International Congress on the Biology of Fish 2024 | 15th (

    We also support this meeting through a Lake Superior Sponsorship and participate as exhibitors as we did for nine (9) consecutive ICBF meetings

    See you in Ann Arbor Jun 23-27!

  • We are proud sponsors of the 47th annual Larval Fish Conference in Huron, Ohio, on May 12-16, and hope that it will be a great event.

    47th Larval Fish Conference

  • We are also proud sponsors of the upcoming Midwest Zebrafish Conference 2024 taking place June 7-9 at Washington University in St. Louis.

    Check out the meeting right here: Midwest Zebrafish Meeting 2024

  • We give financial support to a workshop on metabolism in animal ecophysiology arranged by Dr. Christel LeFrancois, Dr. Marie Vagner (Brest) and Dr. Loïc Teulier (Lyon). This seminar will take place on October 2-3, 2024, in La Rochelle, France.

    For more details, please visit:

Thu, Apr 04 2024

Fish resting respirometry 101

Image: Male toadfish showing strong paternal care for 10 DPF brood. Image by Martin Grosell, RSMAS, University of Miami.

If you are looking for a solid fish respirometry and hypoxia paper with thorough explanations on methods, protocols, and data analysis, look no further than this 2023 publication by LeeAnn Frank, Joseph Serafy, and Prof. Martin Grosell from the Rosenstiel School of Marine, Atmospheric, and Earth Science, University of Miami.

A large aerobic scope and complex regulatory abilities confer hypoxia tolerance in larval toadfish, Opsanus beta, across a wide thermal range

Frank, LeeAnn; Serafy, Joseph; Grosell, Martin (2023)

Science of The Total Environment

Link to article

The team of researchers provides an easy-to-follow methodical description on how to measure standard metabolic rate (SMR), routine metabolic rate (RMR), maximum metabolic rate (MMR), and aerobic scope (absolute and factorial) as well as how to assess the regulation index, P50, and Excessive Post Hypoxia Consumption (EPHOC) data in larval toadfish (Opsanus beta) over a range of their environmental temperatures. In addition to the detailed materials and method section, the authors supply the article with a manageable overview on how to analyze such respirometry data and which data parameters to include. The data are effectively illustrated using an assortment of data graphs, plots, and tables.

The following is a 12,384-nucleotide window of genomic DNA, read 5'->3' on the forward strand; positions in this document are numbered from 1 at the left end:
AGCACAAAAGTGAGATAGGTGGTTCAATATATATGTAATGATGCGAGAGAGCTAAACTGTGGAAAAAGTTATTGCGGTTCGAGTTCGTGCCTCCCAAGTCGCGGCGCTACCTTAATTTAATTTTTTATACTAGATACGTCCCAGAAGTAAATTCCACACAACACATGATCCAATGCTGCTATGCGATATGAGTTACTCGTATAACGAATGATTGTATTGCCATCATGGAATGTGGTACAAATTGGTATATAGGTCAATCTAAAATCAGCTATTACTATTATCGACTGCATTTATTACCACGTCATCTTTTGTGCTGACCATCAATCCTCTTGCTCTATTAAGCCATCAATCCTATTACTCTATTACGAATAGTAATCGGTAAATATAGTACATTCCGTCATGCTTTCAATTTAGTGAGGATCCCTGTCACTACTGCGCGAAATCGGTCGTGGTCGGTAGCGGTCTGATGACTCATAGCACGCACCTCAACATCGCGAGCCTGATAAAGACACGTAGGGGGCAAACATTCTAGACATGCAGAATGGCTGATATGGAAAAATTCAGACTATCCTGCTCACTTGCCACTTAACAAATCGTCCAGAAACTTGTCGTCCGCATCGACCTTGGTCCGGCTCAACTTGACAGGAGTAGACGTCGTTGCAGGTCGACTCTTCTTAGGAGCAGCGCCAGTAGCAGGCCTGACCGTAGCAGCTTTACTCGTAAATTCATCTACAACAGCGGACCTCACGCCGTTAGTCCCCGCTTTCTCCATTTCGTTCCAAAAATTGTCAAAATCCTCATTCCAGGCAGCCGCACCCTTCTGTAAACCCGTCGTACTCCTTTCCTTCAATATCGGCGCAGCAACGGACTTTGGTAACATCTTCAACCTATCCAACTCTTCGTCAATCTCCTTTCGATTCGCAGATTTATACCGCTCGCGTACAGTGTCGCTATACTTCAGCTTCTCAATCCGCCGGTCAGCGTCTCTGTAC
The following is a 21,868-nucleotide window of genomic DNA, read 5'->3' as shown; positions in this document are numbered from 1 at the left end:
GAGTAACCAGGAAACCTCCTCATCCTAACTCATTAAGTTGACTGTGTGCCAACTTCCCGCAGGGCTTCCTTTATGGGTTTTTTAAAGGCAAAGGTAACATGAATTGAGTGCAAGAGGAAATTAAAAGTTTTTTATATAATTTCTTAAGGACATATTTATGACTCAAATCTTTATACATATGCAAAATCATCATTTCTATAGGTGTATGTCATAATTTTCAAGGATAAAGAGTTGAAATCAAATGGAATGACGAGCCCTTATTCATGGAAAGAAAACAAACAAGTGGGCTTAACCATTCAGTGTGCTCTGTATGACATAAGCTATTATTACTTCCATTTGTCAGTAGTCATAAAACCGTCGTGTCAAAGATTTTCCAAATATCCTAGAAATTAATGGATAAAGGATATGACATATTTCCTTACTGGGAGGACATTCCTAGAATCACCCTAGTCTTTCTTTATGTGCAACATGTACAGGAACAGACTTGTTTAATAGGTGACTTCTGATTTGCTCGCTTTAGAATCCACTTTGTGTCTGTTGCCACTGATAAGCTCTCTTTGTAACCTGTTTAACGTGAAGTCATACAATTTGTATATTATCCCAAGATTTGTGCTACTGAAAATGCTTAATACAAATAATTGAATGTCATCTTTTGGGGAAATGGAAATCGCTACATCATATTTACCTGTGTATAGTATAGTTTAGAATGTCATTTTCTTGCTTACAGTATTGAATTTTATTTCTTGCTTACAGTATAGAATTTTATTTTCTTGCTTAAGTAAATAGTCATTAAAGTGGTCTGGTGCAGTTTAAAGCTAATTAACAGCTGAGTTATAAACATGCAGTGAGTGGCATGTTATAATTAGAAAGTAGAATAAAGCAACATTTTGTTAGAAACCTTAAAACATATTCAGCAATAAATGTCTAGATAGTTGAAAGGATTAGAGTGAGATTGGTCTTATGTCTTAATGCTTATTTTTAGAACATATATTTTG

If you have any questions about the paper, you are welcome to contact LeeAnn Frank at

Want to know more about the respirometry system used in this paper?

Tue, Jan 23 2024

USER CASE – Testing microplate system against traditional gas analysis

In a peer-reviewed publication by Earls et al. (2023), a team of researchers from North Dakota State University and USDA compares the Loligo® microplate respirometry system with a traditional gas analyzer setup in a study measuring the metabolism of using alfalfa leafcutting bees (Megachile rotundata) and effects of temperature. The paper can be found here:

Effects of temperature on metabolic rate during metamorphosis in the alfalfa leafcutting bee | Biology Open | The Company of Biologists

Earls, Kayla N; Campbell, Jacob B; Rinehart, Joseph P; Greenlee, Kendra J


Daisy-chained microplate reader with glass plate on top.

The Loligo® microplate respirometry system used in this study featured two daisy-chained microplate readers using glass plates with 940 µl wells for simultaneous measurements of up to 48 bees at a time. Both readers were controlled using our MicroResp™ software, which was also used for calculating the V̇O2 slope and to randomly assign bees to the different wells.



A mix of brood cell and pupae M. rotundata in 940 µl wells. Photo by Kayla Earls.


The 48-chamber microplate setup was compared to a traditional closed respirometry setup with manual injections of air samples into a CO2 analyzer (Li-Cor-7000, LI-COR Biosciences, Lincoln, NE, USA) and O2 (Oxzilla FC-2 Differential Oxygen Analyzer, Sable Systems International, Las Vegas, NV, USA) gas analyzer.

The scientists found no significant differences between the V̇O2 data from the two different setups when comparing mass-specific metabolic rate calculations:


Copied from Fig. 1. in the publication.


But the setup comparison shows a significant difference in the time (and resources) spent on collecting the data:

Pupal bees in the traditional closed respirometry system remained in the [individual] syringes for longer periods (9h) than bees tested in the microplate system (3h) due to the differences in chamber size (3ml syringes versus 940 µl wells) and detection limits of the oxygen analyzers.

It is also worth mentioning that a microplate system can analyze up to 240 organisms at a time, while the bees in the traditional closed respirometry had to be analyzed one at a time. In other words, the time spent on collecting data is substantially shorter in the microplate system.

Most impressively, the researchers present a vast dataset on oxygen consumption rates in the leafcutting bees across a large range of temperatures (6 – 48 °C) and developmental stages and between sexes:


Copied from Fig. 2. in the publication.


Copied from Fig. 4. in the publication.


If you are interested in learning more about this project or its team, you are welcome to contact Kayla N. Earls (